The objective of the proposed research is to develop an ultrasonic, radiation-force based imaging system capable of locally quantifying the shear modulus of soft tissues throughout a 2D Field of View (FOV), and to investigate its utility in the context of staging liver fibrosis. This system will build upon technology that has been developed during the first funding cycle (Acoustic Radiation Force Impulse (2D-ARFI) imaging), and will provide co-registered B-mode and quantitative stiffness images over a large FOV. We have developed robust, quantitative shear modulus reconstruction methods based upon ultrasonically monitoring tissues'responses to localized radiation force excitations. We have validated these methods in calibrated tissue mimicking phantoms and have performed initial clinical studies using these reconstruction methods to quantify the shear modulus of the livers of healthy volunteers. In this proposal, we will optimize these methods and investigate their ability to stage and quantify liver fibrosis. Over 25,000,000 Americans have experienced liver disease. Non-Alcoholic Fatty Liver Disease (NAFLD) is the most common liver disease in the western world and is approaching epidemic proportions as obesity becomes a significant medical dilemma. NAFLD is the hepatic manifestation of metabolic syndrome (obesity, hyperinsulinemia, dyslipidemia, hypertension) in which lipid accumulates in hepatocytes. NAFLD patients can progress to Non-Alcoholic Steatohepatitis (NASH, i.e. inflammatory hepatic steatosis), progressive fibrosis, cirrhosis (i.e. extensive fibrotic scarring throughout the liver), and end-stage liver disease (decompensated cirrhosis). Treatment of the majority of liver diseases, including NAFLD and chronic hepatitis, is dictated by the extent of fibrosis throughout the liver, as determined by liver biopsy and liver function using blood serum markers. Unfortunately, blood serum markers are not specific for liver decompensation, and liver biopsy samples are associated with inaccurate fibrosis evaluation since they are typically limited to a single needle core (18-25 mm in length, 14-18 gauge needle). We hypothesize that: 1) our proposed imaging system will be capable of quantifying changes in liver stiffness (i.e. shear modulus), 2) these stiffness changes will be correlated with histologically determined fibrosis stage, and 3) the 2D nature of our method will increase the accuracy of fibrosis staging as compared to the clinical standard of a single core needle biopsy. Due to its noninvasive and inexpensive nature, this system will provide the currently unavailable ability to longitudinally track fibrotic hepatic disease progression and monitor the liver's response to treatment protocols. We have initiated development of and propose to expand custom beam sequences and robust data processing algorithms to provide shear modulus estimates throughout a 2D FOV, with resolution approaching 3x3 mm, to be overlaid on co-registered B-mode images. We have obtained initial data in rat liver in vivo, and propose studies in a known chronic liver disease/fibrosis rat model to investigate the correlation between fibrosis score, histology, and our stiffness metric. We have also obtained preliminary data in human volunteers in vivo, and we propose an in vivo human study in which our stiffness metric will be correlated with biopsy findings. Upon completion of these studies, we will have 1) developed a noninvasive method of hepatic fibrosis stiffness scoring and monitoring over a large region of the liver for both human and small animal imaging, 2) determined the correlation between the fibrosis stiffness metric and histologic fibrosis stage, 3) demonstrated the system's feasibility in a small human clinical study, and 4) be in position to perform a large follow-on clinical study of the method's utility for liver disease staging and treatment monitoring.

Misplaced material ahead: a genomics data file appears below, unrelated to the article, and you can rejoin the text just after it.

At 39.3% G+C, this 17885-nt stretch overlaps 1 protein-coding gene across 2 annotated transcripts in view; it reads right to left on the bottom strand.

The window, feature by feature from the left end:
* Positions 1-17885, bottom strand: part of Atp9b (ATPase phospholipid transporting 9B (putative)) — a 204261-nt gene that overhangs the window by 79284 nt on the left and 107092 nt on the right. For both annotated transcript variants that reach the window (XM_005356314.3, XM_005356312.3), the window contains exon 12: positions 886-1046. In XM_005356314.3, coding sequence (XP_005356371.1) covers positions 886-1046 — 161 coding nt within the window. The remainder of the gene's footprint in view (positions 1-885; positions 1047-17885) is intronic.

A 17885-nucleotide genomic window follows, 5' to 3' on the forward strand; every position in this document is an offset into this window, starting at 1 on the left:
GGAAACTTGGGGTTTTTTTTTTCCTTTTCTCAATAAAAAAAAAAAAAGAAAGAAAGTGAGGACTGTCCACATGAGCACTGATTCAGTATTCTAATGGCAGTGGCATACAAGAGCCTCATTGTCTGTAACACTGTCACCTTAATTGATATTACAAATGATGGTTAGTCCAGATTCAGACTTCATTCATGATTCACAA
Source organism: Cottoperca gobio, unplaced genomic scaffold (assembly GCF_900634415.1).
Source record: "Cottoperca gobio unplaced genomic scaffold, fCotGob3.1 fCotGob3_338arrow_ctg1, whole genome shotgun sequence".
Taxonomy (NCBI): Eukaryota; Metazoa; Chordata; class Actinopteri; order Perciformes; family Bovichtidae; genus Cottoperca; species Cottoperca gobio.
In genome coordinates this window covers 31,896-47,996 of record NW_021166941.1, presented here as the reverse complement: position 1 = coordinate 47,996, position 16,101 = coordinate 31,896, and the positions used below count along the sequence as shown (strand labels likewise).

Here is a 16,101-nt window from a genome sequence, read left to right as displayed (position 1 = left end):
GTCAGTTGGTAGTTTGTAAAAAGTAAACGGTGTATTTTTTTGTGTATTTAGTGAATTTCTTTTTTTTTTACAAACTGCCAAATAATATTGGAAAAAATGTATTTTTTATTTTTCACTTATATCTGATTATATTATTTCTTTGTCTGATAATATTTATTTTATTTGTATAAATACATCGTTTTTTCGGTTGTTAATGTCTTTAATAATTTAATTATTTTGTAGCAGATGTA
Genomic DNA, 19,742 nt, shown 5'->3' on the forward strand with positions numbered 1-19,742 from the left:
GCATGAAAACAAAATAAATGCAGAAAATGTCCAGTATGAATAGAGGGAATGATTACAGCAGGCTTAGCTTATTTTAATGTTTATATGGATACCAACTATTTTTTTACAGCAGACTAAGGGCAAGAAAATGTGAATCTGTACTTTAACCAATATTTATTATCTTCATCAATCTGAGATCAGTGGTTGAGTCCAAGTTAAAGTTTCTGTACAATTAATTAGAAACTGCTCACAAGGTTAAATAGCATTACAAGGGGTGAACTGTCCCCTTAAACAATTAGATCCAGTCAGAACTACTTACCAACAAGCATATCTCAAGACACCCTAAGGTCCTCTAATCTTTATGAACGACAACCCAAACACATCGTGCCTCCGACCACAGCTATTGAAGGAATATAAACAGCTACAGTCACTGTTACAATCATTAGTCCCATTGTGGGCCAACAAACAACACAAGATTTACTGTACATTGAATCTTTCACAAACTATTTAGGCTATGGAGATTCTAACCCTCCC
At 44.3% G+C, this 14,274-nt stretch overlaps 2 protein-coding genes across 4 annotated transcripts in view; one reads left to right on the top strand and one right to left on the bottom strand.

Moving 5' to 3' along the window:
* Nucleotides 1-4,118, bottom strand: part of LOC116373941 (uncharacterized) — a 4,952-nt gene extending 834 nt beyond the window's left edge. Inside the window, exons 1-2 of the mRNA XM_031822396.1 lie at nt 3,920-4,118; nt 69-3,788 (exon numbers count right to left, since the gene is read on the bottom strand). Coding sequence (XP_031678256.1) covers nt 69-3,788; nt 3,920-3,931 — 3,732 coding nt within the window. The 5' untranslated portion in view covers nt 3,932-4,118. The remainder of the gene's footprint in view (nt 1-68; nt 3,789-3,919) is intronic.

National Institute of Health (NIH)